“Your Majesty, this needs to be destroyed immediately,” I said once I was outside, holding up what I had found.
“A chess piece?” He looked closer. “Why is it dangerous?”
“This is a token from the dragon herself, almost certainly attuned to her. With it, she can spy on the surroundings, or project magic through it.”
“How do you know that?” Sarah asked.
“She offered me one just like it, as a reward of sorts for defeating Ken’tu Kel. I… turned her down.”
“I have the feeling you compress a small saga into those few words,” the king remarked dryly. He looked over to Sarah. “Can you unmake this?”
“Maybe,” she said hesitantly. “Destroy the physical form, sure. But I don’t know much about dragon attunement. Maybe Gerald Wolf would.”
I shook my head. “He doesn’t know enough to undo something like this. The only wizard who does is Ken’tu Kel. Don’t ask how I know.”
Sarah closed her eyes for a moment, then grinned. “I know!” She held out her hand. “Let me see it?”
I gave her a wary look, but handed it over, being very careful not to let my skin touch hers. “What are you going to do?”
She cupped her hands, holding the knight between them, then mumbled something, and it vanished with a small pop of displaced air.
“Teleportation?” the king asked. “Where did you send it?”
“The ocean.” Sarah beamed at him and giggled softly. “Let her cause trouble there.” Then she turned to me. “Rope, oil and frogs?”
The king nodded at the question. “What could you possibly do with those?”
I shrugged. “I have no idea. But the important part is, neither does she. And it’s going to drive her crazy, imagining horrible things I could do with them. Especially since I said I’d be back in just a few minutes, but it’s likely to take a few hours, if not a day or two, to put my real plan into effect.” I turned to Sarah. “I don’t suppose your father is someplace that he could reach the palace quickly?”
“My father? …oh! You want him to use bardic magic to compel the truth from her?”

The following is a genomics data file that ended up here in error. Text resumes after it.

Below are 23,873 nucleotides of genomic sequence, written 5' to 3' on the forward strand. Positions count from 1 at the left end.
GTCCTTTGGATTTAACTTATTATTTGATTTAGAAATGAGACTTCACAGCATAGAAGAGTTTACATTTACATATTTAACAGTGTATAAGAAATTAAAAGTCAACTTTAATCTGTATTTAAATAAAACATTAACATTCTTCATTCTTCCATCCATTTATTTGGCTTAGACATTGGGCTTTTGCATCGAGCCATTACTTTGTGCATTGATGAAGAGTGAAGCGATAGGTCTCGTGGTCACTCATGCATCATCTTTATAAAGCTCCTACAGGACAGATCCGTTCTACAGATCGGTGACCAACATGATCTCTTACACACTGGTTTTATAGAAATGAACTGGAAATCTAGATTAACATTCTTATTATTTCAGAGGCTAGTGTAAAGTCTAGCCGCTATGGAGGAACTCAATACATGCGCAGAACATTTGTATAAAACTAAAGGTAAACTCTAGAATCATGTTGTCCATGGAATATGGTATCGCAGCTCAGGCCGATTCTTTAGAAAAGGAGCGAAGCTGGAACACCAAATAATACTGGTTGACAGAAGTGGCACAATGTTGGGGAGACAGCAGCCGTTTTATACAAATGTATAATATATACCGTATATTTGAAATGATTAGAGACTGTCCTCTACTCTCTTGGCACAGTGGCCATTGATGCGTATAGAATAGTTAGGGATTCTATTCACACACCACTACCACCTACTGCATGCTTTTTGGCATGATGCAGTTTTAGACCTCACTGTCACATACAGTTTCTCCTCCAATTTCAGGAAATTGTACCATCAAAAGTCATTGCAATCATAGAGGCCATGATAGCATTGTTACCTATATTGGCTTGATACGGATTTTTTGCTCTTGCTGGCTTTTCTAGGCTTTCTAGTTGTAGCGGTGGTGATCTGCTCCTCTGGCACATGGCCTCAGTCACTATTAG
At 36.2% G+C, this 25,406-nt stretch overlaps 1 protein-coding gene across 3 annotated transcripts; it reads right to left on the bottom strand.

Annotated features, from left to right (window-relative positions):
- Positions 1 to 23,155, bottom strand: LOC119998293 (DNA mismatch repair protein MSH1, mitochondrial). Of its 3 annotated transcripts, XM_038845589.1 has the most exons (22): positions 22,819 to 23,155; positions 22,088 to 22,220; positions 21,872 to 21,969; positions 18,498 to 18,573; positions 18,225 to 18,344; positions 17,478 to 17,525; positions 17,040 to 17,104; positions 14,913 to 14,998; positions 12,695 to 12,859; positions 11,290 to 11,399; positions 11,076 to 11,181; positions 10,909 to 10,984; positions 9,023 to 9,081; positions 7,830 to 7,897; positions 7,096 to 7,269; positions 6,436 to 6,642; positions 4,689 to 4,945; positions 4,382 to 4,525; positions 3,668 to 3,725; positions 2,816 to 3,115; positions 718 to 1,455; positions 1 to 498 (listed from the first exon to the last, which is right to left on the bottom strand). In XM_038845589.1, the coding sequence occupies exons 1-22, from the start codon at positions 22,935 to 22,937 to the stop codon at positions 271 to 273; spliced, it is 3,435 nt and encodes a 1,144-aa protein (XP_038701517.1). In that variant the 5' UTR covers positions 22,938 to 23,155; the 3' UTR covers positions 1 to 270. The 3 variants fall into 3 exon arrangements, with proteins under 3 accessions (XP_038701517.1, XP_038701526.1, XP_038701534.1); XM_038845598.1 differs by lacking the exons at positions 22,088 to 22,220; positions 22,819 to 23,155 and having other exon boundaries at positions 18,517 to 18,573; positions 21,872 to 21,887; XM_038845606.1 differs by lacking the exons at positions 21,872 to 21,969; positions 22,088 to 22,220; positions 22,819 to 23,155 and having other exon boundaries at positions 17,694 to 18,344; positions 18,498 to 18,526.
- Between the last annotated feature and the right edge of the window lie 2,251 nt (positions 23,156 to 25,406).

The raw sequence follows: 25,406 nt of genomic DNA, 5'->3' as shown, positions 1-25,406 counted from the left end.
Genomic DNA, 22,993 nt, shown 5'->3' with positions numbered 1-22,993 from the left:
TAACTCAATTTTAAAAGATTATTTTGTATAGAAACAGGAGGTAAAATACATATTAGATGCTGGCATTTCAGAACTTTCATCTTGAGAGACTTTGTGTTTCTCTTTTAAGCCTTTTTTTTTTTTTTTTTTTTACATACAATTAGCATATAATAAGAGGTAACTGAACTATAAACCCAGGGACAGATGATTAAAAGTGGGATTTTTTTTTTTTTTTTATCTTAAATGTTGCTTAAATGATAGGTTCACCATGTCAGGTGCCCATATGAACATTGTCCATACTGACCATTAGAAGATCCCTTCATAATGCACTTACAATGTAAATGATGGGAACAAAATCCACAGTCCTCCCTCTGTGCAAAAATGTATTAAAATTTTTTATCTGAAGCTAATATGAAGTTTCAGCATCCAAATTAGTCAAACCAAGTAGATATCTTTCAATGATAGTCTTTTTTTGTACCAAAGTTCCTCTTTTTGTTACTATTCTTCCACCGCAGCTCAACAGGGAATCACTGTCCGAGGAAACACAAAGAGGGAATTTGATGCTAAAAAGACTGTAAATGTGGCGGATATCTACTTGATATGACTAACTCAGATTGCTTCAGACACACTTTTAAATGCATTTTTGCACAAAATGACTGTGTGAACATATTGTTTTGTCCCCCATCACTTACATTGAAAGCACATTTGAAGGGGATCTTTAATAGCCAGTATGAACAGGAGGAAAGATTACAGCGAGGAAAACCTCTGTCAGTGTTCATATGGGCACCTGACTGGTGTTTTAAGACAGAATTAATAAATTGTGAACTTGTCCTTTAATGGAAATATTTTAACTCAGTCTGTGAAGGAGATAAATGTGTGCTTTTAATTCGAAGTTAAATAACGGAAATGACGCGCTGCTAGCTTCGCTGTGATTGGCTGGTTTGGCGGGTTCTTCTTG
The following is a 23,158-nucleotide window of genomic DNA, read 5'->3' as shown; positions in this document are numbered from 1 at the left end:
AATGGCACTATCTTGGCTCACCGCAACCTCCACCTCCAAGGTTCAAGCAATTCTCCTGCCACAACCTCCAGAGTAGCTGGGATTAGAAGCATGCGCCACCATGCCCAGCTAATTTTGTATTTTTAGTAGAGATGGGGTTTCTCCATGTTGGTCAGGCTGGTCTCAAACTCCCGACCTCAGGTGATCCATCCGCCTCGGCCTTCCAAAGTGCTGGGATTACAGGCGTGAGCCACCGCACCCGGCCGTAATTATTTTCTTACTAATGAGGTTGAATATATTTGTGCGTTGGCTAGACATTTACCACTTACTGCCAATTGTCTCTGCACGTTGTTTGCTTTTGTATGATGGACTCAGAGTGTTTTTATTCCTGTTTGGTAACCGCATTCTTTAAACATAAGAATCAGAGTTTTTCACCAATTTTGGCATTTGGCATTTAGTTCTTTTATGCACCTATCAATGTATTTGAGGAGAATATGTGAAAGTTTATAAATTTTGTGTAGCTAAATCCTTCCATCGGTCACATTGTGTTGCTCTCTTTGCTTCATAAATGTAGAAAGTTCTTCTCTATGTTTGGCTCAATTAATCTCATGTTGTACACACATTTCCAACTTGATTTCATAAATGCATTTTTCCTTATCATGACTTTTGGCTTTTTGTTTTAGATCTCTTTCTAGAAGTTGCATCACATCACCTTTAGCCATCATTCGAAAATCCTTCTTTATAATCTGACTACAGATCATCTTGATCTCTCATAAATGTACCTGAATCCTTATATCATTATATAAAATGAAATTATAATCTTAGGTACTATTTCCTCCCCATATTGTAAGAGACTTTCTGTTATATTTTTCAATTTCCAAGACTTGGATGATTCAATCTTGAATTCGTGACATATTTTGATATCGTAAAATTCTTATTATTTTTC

I nodded. “Exactly.”
She frowned. “I don’t know where he is at the moment, actually. He’s traveling, and he might be difficult to reach.”
The king had an idea. “I could send for the Court Minstrel. He is counted as a Master Bard, as your father is.”
Sarah bit her lip. “That’s a tricky spell, though. It’s not like a bolt of force, where you just walk up to someone and smack them with it and they fall over. If someone’s expecting it, they can resist the effects.”
Oops. I didn’t know that. Think fast. “Then I’ll go in there, with the rope and the frogs–but no oil, that’ll keep her off-balance–and start asking her questions. Leave the door open slightly. Wait three minutes, then let him slip in while I’m distracting her.” I chewed on my lip a little as a thought struck me. Something I’d seen in movies a few times. I had no idea if it would actually work, but… I was pretty sure Eleanor would never have heard of it. “Oh. And a shuttered lantern would be very nice.”
* * *
It took a while, but we got the minstrel and the things I had asked for. Turns out frogs are surprisingly easy to come by in a castle; just fish a few out of the moat with some fine nets. At first I thought the king was going to assign the task to some of his guards, but instead he called one of the squires and had him get his two sons, who were both around 10, to do it. They had a lot of fun with the task.
The court minstrel was a tall, thin man by the name of James Pearce who, thankfully, didn’t seem to recognize me as Peter Parker. That would have just added to the confusion. He grinned as I explained the plan.
I headed back into the dungeon chamber, and took the rope, finding a place on the ceiling that I could attach it to. I asked the guards to cover the windows and extinguish the torches, and then I hung the lantern up, turning it and opening the shutter so it would shine directly into Eleanor’s face, the only source of light in the room. (The door was left slightly open, but we had hung a curtain over it before I entered.) Then I stood behind the lantern and set down a wooden box that occasionally emitted a croak or ribbit.